“From the reporting I have seen, extremists are migrating to encrypted apps like Telegram or Signal, not Gab,” said Mr Torba. “Extremists know that we have zero tolerance for incitement to violence or illegal activity and that we openly work with law enforcement to prevent it on our platform.”
Meanwhile, others have moved to smaller apps such as MeWe and CloutHub, both of which have surged in the App Store charts; their infrastructure has also struggled to cope with the surge in traffic.
MeWe said it was determined to be the “best and safest social network” for its users. “The company is rapidly expanding its trust and safety team and adding new tools to help moderators find and remove all terms-of-service violators,” it added.
Signal, Telegram and CloutHub did not respond to requests for comment.
Inside the echo chamber
Experts say the fragmented nature of the smaller platforms might make it more difficult to orchestrate another uprising on the scale of the Capitol insurrection.
“These moderation efforts [by major platforms] have absolutely disrupted extremists’ ability to reach desired audiences beyond their existing echo chambers,” said Jared Holt, a research fellow focused on extremism at the Atlantic Council’s Digital Forensic Research Lab.
Alternative platforms could face greater scrutiny from law enforcement and the businesses they work with. Indeed, Telegram began shutting down public extremist and white supremacist groups for the first time on Wednesday, researchers said.
“Telegram has started cleaning up . . . [perhaps] the legal threat is imminent,” said Sara-Jayne Terp, partner at Threet, a security and disinformation consultancy. “Takedowns are really rare for Telegram.”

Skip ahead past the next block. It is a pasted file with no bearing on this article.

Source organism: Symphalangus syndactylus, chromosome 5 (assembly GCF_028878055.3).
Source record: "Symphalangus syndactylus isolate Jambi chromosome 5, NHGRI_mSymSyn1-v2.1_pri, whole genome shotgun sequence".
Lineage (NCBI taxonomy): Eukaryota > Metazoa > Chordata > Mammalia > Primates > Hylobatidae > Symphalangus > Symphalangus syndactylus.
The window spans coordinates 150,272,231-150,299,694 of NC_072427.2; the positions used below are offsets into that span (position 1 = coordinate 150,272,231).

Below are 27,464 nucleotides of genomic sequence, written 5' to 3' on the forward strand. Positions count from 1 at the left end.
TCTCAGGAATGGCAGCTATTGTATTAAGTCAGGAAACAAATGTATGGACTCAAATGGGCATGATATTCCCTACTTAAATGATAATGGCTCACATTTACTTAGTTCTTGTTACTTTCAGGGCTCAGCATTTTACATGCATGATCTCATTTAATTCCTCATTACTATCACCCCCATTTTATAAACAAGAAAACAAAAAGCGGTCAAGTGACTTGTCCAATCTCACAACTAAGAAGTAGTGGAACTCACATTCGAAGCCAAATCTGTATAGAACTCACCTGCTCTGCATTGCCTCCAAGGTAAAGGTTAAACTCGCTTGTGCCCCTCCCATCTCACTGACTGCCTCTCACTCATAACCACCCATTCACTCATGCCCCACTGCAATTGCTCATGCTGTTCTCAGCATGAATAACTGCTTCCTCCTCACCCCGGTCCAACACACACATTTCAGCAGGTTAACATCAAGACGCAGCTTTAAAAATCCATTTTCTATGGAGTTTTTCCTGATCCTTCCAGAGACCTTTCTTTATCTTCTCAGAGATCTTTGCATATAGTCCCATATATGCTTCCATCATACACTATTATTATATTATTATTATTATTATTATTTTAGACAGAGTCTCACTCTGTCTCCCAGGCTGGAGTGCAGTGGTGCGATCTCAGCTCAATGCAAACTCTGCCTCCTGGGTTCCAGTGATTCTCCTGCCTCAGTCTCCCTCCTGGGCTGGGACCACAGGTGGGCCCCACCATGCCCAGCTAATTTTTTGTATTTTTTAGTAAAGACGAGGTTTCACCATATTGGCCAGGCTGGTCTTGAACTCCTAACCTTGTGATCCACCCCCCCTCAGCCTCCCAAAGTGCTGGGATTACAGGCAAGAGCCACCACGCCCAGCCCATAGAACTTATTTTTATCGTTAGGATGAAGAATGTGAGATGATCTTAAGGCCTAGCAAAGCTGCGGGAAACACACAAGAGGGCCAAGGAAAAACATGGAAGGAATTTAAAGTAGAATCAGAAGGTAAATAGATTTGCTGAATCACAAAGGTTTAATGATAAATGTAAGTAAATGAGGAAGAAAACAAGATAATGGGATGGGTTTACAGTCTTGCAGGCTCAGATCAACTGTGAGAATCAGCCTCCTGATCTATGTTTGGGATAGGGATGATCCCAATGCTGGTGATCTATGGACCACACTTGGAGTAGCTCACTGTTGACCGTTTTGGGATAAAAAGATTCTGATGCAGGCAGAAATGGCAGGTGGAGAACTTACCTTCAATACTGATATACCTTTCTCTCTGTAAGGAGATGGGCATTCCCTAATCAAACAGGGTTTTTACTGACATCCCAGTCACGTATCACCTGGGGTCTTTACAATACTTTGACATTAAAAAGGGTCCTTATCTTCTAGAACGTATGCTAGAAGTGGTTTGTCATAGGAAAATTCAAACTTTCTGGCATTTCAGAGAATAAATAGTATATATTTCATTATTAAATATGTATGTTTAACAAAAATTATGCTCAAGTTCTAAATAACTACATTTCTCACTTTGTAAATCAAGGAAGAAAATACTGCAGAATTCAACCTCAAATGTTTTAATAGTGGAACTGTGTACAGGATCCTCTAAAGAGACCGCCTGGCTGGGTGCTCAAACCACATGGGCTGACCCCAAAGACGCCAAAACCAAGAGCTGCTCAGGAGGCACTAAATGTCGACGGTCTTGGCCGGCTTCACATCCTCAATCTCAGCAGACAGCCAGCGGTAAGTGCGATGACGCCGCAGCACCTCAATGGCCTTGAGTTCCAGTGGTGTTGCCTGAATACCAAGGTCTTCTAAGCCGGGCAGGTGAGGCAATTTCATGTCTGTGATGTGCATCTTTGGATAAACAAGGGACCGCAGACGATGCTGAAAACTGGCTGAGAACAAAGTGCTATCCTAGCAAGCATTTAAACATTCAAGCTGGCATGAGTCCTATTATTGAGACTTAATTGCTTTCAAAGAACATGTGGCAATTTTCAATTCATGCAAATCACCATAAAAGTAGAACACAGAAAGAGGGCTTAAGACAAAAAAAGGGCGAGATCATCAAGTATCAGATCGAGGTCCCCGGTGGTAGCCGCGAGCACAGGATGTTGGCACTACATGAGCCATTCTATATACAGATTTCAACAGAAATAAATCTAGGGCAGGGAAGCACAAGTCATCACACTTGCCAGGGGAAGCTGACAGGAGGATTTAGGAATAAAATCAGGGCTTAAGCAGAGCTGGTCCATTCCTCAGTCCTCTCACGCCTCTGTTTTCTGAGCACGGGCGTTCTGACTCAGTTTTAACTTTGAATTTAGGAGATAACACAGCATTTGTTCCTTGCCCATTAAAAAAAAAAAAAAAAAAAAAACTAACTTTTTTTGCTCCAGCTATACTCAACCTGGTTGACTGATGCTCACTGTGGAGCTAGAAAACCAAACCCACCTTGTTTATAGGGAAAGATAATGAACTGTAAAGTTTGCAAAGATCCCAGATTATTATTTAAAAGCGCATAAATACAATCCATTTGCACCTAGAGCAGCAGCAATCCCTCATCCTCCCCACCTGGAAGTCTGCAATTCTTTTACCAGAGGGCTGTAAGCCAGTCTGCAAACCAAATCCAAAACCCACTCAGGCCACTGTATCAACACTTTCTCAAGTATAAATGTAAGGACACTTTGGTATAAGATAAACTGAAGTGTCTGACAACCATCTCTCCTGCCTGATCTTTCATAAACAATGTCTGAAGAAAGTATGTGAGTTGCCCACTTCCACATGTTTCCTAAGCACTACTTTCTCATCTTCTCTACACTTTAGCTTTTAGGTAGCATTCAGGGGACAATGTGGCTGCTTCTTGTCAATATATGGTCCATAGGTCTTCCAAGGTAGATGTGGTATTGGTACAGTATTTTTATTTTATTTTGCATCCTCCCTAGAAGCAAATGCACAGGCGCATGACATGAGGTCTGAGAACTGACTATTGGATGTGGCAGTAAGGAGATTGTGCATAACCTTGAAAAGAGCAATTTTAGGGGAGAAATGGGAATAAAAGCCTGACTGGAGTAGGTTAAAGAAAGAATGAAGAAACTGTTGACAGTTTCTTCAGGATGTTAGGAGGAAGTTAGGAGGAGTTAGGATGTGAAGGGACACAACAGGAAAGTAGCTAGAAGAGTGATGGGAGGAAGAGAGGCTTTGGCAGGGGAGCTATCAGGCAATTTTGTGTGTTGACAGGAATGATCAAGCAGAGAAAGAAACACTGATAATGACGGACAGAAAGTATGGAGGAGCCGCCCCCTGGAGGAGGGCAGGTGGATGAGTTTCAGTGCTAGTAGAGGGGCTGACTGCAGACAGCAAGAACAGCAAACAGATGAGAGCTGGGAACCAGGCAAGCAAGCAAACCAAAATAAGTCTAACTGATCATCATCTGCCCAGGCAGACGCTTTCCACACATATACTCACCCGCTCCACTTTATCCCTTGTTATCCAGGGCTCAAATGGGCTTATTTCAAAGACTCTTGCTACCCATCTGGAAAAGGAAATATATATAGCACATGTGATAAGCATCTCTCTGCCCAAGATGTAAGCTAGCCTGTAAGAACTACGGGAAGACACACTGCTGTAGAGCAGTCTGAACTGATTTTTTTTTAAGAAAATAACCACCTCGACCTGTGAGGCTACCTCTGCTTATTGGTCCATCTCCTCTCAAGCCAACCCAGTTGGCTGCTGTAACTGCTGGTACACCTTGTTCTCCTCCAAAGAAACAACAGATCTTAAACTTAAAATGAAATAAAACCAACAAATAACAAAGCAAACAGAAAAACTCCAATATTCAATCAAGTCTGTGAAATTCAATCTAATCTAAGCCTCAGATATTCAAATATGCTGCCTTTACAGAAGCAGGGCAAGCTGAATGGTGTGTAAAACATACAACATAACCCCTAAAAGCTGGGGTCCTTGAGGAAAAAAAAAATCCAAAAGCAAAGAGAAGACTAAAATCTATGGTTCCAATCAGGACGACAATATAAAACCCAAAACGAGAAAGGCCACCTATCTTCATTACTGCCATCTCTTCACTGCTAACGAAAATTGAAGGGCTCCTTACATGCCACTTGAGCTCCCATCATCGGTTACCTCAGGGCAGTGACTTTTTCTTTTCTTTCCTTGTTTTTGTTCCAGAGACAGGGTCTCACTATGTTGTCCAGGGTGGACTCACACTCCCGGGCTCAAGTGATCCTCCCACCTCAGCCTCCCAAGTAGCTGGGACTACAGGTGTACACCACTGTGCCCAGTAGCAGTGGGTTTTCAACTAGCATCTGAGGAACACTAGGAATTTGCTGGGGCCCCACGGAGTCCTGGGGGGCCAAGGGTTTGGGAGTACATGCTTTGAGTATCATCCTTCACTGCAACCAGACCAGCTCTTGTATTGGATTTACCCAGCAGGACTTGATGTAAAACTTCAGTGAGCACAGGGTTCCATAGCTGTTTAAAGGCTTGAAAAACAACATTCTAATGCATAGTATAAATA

Meanwhile, Mr Trump’s apparent reticence to stoke further unrest as impeachment proceedings advance in the US has dealt a further blow to the far-right.
“You don’t have that unifying voice that president Trump was,” said Graham Shellenberger, disinformation expert at Miburo Solutions, a social media analysis company.
He also noted that some groups, such as the Proud Boys, have actively discouraged users from attending forthcoming rallies, over concerns that they could be “honeypot events” where the FBI might seek to identify and arrest attendees.
Nevertheless, the major social platforms remain on high alert for incitement to violence in the coming week. A spokesperson for Facebook, who did not want to be named for safety reasons, said the platform’s 350-strong team tasked with rooting out dangerous organisations had seen signals of imminent unrest.
The spokesperson said they were particularly concerned about several marches planned between now and inauguration day, for which flyers have been distributed online. One event next week has been dubbed the “Million Martyr March”, in honour of the QAnon supporter Ashli Babbitt, who was shot during last week’s insurrection.
“Whenever a movement finds martyrs, activity and action is not far behind,” warned ADL’s Mr Segal.